Feeds

UK 'bad' pics ban to stretch?

Is that a loophole? How disgusting

SANS - Survey on application security programs

This is an unfortunate position, for two reasons. First, many quite respected artists have mingled art and sex quite freely in the past: perhaps Mr Starmer is unaware of the works of Aubrey Beardsley (NSFW)?

Second, the offence under existing child abuse law is "strict liability": the intention of the creator is not an issue, giving rise to cases such as that of Dr Marcus Phillips, who was found guilty of creating indecent images, despite a court acknowledging that there was no sexual intent. Either Mr Starmer is being disingenuous, or does not know his law very well.

He also confirmed that the law should catch "any pornographic image scrawled on a piece of paper": even, presumably, an image that an individual created for their own use and no other.

Last word goes to Miss Willott. Speaking to us at length, she said: "The Coroners and Justice Bill as a whole is a real hodge-podge of measures, with many ideas in it that seem to have been only half thought-out.

"This is the case with the sections on possession of Cartoon images... We are being asked to choose between two conflicting world views: on the one hand, there is a belief in the 'slippery slope', that looking at images habituates individuals to the actions involved and can increase the risk to children; on the other it is argued that these images act as a release and actually reduce the incidence of harm.

"It is worrying that we appear to be legislating on this subject without hard evidence either way – especially when getting it wrong could have such serious implications for children. We have passed laws against possessing indecent images of children, because such images are evidence of harm committed: that is clearly not the case with CGI imagery, and before we criminalise it, we should be prepared to come up with evidence of harm caused by the impact of seeing that image.

As for the streaming issue, Miss Willott felt that this was further evidence of things not being thought through. As far as she was concerned, "the Law as it is written would not criminalise people for looking at images. It is about possession. If the government wishes to take the further step of making it illegal to look, then they need to change what the Bill says.

"Even so, it is not at all clear that the technology to do this sort of thing exists: they would be criminalising an action that they cannot police, which is not good law-making practice." ®

High performance access to file storage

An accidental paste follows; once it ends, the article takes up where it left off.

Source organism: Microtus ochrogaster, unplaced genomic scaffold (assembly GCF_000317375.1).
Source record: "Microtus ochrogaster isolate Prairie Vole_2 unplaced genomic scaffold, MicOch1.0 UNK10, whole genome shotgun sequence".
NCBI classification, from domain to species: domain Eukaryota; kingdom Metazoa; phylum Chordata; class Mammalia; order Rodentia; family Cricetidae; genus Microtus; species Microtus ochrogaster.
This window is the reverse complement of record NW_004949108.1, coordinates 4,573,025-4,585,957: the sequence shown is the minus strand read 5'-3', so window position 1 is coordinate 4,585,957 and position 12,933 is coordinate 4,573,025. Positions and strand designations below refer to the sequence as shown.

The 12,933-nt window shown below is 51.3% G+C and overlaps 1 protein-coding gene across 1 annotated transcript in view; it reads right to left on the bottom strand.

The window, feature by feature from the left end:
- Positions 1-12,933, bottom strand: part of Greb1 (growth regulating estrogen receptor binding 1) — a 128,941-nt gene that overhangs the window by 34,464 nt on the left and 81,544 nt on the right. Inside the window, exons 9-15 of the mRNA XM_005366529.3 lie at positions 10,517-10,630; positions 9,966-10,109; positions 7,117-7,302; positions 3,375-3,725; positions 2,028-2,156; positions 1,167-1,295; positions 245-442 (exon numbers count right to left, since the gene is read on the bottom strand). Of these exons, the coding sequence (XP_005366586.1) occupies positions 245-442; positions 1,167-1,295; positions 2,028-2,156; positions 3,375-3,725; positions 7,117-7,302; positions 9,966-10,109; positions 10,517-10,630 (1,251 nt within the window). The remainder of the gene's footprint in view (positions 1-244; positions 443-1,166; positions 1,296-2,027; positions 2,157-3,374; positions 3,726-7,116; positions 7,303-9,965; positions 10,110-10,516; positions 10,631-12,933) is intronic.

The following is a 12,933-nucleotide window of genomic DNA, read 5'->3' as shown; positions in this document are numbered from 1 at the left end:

More from The Register

next story
Putin tells Snowden: Russia conducts no US-style mass surveillance
Gov't is too broke for that, Russian prez says
Did a date calculation bug just cost hard-up Co-op Bank £110m?
And just when Brit banking org needs £400m to stay afloat
One year on: diplomatic fail as Chinese APT gangs get back to work
Mandiant says past 12 months shows Beijing won't call off its hackers
Lavabit loses contempt of court appeal over protecting Snowden, customers
Judges rule complaints about government power are too little, too late
MtGox chief Karpelès refuses to come to US for g-men's grilling
Bitcoin baron says he needs another lawyer for FinCEN chat
Don't let no-hire pact suit witnesses call Steve Jobs a bullyboy, plead Apple and Google
'Irrelevant' character evidence should be excluded – lawyers
EFF: Feds plan to put 52 MILLION FACES into recognition database
System would identify faces as part of biometrics collection
Ex-Tony Blair adviser is new top boss at UK spy-hive GCHQ
Robert Hannigan to replace Sir Iain Lobban in the autumn
Edward Snowden on his Putin TV appearance: 'Why all the criticism?'
Denies Q&A cameo was meant to slam US, big-up Russia
Reprieve for Weev: Court disowns AT&T hacker's conviction
Appeals court strikes down landmark sentence
prev story

Whitepapers

Securing web applications made simple and scalable
In this whitepaper learn how automated security testing can provide a simple and scalable way to protect your web applications.
3 Big data security analytics techniques
Applying these Big Data security analytics techniques can help you make your business safer by detecting attacks early, before significant damage is done.
The benefits of software based PBX
Why you should break free from your proprietary PBX and how to leverage your existing server hardware.
Top three mobile application threats
Learn about three of the top mobile application security threats facing businesses today and recommendations on how to mitigate the risk.
Combat fraud and increase customer satisfaction
Based on their experience using HP ArcSight Enterprise Security Manager for IT security operations, Finansbank moved to HP ArcSight ESM for fraud management.